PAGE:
The more you consider the potential benefits of state Sen. Joe Gruters’ proposal for Florida to start collecting sales taxes from outside retailers, the more you’re tempted to shake your head and ask two simple questions:
Why is Florida one of only two states — Missouri being the other — that isn’t already doing this?
If Gruters’ legislation doesn’t qualify as a slam-dunk bill for the Florida Legislature to transform into law, what could possibly qualify as one?
The Sarasota Republican’s bill has been steadily making its way through the required lawmaking hoops during the current legislative session. And it sure should be doing so.
For one, Senate Bill 50 would shut off the gushing firehose of sales tax dollars that Florida has been allowing to stream beyond our borders — solely because that money is not being collected from the out-of-state internet retailers racking up business and profits from Floridians.
In addition Gruters’ proposal, much of which has been mirrored in a House bill pushed by Republican state Rep. Chuck Clemons of Alachua County, would make things much fairer for the Florida retailers that must charge and collect sales taxes as part of operating each day — which can put them at a competitive disadvantage against the outside remote businesses.
That’s why Dominic Calabaro, the CEO of Florida TaxWatch — the respected nonpartisan group that’s long served as a government watchdog for Floridians — put it well when he called Gruters’ bill “a win all the way around” for average citizens.
Calabro’s group isn’t the only one backing this bill. It’s a priority for the conservative James Madison Institute. And the liberal Florida Policy Institute. The Florida Chamber, perhaps the leading voice of business in the state. And the Florida Retail Foundation, whose members are already collecting and remitting sales tax on their online sales — including sales to customers in other states.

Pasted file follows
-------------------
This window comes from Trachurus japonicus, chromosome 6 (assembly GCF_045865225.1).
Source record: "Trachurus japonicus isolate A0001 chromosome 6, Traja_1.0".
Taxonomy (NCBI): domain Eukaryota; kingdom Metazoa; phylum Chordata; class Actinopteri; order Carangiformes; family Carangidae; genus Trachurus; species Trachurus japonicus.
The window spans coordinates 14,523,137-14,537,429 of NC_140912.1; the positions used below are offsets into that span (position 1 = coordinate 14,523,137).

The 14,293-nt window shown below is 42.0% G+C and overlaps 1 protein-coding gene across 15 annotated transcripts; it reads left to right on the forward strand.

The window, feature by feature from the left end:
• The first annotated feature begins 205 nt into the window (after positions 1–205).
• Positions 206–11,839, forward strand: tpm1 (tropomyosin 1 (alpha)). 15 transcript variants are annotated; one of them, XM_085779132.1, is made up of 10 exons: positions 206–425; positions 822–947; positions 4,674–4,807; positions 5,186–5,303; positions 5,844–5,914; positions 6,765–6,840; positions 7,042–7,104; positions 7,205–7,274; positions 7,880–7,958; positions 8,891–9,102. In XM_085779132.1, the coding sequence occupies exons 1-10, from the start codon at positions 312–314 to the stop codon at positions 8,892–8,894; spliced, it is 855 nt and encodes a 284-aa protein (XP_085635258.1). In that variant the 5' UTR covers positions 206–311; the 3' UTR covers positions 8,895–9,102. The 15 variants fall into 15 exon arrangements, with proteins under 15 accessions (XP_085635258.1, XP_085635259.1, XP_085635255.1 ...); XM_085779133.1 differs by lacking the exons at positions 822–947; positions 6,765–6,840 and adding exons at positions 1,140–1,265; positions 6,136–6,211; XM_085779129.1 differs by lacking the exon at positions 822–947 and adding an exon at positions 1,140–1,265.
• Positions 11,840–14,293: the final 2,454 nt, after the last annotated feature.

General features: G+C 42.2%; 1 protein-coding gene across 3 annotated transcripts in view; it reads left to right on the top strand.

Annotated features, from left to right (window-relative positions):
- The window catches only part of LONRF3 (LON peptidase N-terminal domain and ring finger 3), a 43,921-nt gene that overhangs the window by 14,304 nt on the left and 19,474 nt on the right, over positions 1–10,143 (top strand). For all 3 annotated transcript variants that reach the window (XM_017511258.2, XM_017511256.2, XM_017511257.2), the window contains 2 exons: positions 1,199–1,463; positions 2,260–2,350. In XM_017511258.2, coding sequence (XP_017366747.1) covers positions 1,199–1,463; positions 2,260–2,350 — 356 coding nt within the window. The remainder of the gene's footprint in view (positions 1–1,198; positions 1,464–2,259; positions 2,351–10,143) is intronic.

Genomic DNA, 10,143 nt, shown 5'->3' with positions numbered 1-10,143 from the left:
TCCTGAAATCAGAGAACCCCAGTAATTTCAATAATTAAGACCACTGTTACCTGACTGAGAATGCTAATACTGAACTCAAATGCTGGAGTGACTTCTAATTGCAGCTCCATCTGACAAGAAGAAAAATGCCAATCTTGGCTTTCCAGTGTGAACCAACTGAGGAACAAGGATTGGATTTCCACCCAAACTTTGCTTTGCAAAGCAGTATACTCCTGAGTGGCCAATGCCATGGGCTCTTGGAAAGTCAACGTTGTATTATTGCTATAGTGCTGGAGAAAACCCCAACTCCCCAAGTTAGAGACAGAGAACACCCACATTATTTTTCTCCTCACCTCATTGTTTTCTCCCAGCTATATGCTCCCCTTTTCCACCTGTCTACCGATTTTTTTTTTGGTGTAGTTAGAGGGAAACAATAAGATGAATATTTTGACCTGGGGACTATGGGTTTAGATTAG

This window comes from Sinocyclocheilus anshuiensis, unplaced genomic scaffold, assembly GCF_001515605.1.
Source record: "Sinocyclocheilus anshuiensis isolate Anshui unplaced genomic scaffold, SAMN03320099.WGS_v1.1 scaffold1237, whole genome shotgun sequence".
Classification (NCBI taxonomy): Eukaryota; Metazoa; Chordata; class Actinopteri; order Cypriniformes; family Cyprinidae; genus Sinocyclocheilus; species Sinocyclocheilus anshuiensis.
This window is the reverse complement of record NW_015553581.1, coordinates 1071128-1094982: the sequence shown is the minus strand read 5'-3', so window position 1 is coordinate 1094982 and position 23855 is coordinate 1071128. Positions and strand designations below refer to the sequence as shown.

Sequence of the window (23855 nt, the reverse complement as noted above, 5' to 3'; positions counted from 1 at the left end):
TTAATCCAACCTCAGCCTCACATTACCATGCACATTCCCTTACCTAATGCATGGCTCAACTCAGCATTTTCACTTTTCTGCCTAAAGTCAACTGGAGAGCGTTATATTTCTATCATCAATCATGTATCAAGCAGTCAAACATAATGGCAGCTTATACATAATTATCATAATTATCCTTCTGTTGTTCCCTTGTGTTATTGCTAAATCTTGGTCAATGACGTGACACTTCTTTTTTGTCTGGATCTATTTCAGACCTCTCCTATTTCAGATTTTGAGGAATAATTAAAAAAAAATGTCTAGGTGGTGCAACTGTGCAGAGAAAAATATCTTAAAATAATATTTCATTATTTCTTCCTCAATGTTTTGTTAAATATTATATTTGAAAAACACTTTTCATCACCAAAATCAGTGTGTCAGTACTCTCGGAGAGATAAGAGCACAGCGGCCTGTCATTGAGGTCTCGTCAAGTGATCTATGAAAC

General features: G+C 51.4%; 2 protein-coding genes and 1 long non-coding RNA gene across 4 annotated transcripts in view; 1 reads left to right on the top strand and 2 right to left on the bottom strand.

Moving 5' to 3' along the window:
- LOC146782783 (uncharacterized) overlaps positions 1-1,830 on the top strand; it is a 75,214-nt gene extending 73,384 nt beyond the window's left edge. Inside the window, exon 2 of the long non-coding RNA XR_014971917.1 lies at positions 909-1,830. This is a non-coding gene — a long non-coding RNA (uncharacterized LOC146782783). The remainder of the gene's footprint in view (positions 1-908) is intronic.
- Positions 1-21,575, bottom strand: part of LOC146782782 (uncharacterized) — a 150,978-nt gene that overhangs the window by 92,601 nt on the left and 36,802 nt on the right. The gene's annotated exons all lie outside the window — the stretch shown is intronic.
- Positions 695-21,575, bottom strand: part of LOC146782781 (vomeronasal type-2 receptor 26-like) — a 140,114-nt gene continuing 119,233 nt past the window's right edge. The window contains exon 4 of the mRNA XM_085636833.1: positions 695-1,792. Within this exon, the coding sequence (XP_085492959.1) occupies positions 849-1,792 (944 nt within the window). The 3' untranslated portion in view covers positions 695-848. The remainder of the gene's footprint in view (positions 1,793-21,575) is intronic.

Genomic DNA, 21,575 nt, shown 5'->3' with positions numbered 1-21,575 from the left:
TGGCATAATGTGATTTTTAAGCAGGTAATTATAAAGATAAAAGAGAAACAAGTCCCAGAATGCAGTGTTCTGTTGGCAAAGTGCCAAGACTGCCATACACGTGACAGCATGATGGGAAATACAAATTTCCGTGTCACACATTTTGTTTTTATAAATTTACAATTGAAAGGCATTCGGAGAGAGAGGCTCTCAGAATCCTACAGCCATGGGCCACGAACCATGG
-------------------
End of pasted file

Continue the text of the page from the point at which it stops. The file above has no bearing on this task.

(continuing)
In fact, we’re not aware of another issue that has such a broad base of support. Everyone can see that this would benefit Floridians immensely, while addressing online fairness.
“It would absolutely level the playing field in our state,” Calabro told the Herald-Tribune Editorial Board.
“It would help Florida’s businesses,” Calabro said. “It would help Florida consumers. It would simply start collecting money that’s lawfully owed but just isn’t being collected.”
Calabro added that while it’s estimated that Florida’s state and local governments are missing out on more than $600 million a year in revenue by not collecting sales tax from remote retailers, that would quickly and dramatically change if Gruters’ bill became law.
For almost all online businesses, it would be simple. Even consumer-to-consumer portals like eBay are now set up to collect sales tax and send it to the state. All Florida has to do is flip the switch.
“In a few years I could easily see it bringing in $2 billion annually,” Calabro said. “There’s no doubt that it would lead to a sizable burden being taken off the backs of Florida’s taxpayers.”
Calabro said he’s “pretty confident” that Gruters’ bill will eventually become law. And make no mistake about it: the people who should be rooting the hardest for that to happen are the sales-taxed-to-death citizens of Florida.
— Sarasota Herald-Tribune